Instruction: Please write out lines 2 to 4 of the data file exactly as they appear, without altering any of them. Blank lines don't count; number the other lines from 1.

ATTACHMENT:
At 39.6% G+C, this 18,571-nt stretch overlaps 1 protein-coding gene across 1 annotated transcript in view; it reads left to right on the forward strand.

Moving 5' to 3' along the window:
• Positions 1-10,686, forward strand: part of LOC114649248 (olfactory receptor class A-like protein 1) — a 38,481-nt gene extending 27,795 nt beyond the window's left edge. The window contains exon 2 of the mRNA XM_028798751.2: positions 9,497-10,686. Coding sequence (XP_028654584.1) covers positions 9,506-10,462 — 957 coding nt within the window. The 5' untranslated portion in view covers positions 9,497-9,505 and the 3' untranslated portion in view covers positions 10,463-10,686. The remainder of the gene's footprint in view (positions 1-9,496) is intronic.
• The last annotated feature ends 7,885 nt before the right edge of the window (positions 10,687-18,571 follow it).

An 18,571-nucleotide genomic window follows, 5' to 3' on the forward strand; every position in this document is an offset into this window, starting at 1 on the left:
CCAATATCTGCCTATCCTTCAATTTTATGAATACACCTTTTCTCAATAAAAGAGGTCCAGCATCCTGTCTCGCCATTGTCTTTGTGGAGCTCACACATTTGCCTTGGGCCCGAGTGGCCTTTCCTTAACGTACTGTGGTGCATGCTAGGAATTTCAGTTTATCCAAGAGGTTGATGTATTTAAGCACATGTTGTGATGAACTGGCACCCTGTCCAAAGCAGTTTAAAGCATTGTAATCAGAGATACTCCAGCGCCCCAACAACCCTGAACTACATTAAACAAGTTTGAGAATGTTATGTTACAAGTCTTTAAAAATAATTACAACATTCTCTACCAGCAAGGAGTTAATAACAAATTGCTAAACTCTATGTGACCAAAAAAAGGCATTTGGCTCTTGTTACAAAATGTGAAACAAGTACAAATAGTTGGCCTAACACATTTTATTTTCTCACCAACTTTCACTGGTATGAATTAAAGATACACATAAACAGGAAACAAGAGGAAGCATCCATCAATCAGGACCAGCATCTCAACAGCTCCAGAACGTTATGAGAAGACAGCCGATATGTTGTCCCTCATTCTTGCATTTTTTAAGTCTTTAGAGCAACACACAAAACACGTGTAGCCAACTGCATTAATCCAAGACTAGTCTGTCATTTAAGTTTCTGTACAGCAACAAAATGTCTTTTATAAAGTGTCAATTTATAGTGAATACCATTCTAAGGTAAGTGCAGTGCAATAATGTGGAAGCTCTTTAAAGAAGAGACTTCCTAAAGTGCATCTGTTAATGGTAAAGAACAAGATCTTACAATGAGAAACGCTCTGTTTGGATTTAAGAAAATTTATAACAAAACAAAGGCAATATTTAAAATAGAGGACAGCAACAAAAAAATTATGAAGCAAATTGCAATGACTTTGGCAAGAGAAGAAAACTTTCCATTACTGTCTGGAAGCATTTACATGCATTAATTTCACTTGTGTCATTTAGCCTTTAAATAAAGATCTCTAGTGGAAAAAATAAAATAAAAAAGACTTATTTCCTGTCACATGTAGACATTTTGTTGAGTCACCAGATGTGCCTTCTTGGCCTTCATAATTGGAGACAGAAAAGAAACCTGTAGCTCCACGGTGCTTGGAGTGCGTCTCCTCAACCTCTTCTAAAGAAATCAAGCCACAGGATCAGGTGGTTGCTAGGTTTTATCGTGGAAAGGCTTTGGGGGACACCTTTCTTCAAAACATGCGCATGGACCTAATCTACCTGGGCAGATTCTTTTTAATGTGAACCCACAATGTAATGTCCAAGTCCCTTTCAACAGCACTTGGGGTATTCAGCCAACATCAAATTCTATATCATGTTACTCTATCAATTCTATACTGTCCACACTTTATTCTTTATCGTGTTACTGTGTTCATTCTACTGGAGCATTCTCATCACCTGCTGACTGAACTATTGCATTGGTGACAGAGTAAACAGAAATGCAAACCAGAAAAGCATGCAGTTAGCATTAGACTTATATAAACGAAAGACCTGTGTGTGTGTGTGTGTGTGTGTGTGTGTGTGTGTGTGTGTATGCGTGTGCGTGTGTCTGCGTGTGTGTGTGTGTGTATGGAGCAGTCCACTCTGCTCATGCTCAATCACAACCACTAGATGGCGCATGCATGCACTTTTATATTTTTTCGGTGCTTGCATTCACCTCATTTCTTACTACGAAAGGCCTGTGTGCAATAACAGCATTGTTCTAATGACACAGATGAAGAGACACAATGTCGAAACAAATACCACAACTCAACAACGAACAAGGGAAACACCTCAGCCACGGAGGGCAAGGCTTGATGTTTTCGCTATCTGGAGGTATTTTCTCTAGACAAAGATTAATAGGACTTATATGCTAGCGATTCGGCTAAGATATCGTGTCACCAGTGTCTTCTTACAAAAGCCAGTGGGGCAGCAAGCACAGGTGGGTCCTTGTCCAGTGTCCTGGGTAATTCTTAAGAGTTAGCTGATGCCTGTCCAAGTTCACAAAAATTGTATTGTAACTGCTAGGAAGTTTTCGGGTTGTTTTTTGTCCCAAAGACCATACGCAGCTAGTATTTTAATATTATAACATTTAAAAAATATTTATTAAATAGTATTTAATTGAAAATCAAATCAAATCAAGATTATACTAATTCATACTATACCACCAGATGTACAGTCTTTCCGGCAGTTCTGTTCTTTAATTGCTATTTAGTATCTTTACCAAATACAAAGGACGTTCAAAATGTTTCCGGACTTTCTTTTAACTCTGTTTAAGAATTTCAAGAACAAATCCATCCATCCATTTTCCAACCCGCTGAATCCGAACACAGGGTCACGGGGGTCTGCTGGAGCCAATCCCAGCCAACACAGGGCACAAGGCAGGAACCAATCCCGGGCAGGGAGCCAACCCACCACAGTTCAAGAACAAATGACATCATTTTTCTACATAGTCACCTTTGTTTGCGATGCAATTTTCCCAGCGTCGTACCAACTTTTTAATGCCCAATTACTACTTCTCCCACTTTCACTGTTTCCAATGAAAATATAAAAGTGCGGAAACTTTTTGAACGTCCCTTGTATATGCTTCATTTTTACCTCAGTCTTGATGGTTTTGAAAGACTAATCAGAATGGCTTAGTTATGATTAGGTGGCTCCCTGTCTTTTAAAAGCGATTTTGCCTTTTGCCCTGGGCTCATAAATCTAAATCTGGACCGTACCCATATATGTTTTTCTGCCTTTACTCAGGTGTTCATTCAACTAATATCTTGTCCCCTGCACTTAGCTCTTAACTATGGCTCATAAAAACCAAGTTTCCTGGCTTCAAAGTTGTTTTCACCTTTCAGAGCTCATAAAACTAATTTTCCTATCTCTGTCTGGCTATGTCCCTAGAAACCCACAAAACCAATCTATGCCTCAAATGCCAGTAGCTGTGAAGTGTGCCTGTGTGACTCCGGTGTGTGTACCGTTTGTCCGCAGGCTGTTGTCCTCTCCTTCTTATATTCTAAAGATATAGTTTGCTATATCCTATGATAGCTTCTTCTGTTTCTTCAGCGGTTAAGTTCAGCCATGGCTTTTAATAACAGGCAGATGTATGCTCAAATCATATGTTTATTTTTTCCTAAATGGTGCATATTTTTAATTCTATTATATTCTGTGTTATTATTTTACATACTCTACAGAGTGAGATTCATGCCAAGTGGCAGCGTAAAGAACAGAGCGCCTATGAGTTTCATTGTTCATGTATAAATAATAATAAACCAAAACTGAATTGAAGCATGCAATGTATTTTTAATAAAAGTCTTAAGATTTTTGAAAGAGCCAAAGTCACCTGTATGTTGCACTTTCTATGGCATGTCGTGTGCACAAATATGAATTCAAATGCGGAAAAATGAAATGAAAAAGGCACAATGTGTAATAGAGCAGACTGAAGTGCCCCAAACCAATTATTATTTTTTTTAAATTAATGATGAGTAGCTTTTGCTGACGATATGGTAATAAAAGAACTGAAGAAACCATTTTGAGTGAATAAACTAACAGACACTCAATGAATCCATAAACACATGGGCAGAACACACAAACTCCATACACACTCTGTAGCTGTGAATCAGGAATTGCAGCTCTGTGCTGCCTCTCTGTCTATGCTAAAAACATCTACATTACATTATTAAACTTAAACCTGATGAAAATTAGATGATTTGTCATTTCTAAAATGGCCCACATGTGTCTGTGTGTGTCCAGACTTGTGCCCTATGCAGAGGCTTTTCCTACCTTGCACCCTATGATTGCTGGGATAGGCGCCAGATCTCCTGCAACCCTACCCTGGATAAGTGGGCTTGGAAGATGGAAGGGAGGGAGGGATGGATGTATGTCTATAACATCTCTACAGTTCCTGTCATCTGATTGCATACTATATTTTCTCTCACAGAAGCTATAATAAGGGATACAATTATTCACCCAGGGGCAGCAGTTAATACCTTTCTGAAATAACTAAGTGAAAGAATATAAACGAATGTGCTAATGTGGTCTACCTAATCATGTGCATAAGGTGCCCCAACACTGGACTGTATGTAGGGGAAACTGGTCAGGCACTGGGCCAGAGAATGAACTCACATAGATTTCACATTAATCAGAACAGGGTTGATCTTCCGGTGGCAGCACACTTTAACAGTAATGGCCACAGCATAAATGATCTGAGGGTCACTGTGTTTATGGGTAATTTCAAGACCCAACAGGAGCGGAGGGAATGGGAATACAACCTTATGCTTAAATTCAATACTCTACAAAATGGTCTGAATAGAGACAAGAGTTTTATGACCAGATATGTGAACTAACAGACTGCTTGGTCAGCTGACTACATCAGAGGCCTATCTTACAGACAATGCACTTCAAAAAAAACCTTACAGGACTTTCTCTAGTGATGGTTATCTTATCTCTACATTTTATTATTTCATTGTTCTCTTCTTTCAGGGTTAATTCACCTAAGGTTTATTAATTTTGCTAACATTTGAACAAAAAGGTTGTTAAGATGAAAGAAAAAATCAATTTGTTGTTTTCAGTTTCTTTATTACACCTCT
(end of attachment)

Moving 5' to 3' along the window:
• Positions 1-10,686, forward strand: part of LOC114649248 (olfactory receptor class A-like protein 1) — a 38,481-nt gene extending 27,795 nt beyond the window's left edge. The window contains exon 2 of the mRNA XM_028798751.2: positions 9,497-10,686. Coding sequence (XP_028654584.1) covers positions 9,506-10,462 — 957 coding nt within the window. The 5' untranslated portion in view covers positions 9,497-9,505 and the 3' untranslated portion in view covers positions 10,463-10,686. The remainder of the gene's footprint in view (positions 1-9,496) is intronic.
• The last annotated feature ends 7,885 nt before the right edge of the window (positions 10,687-18,571 follow it).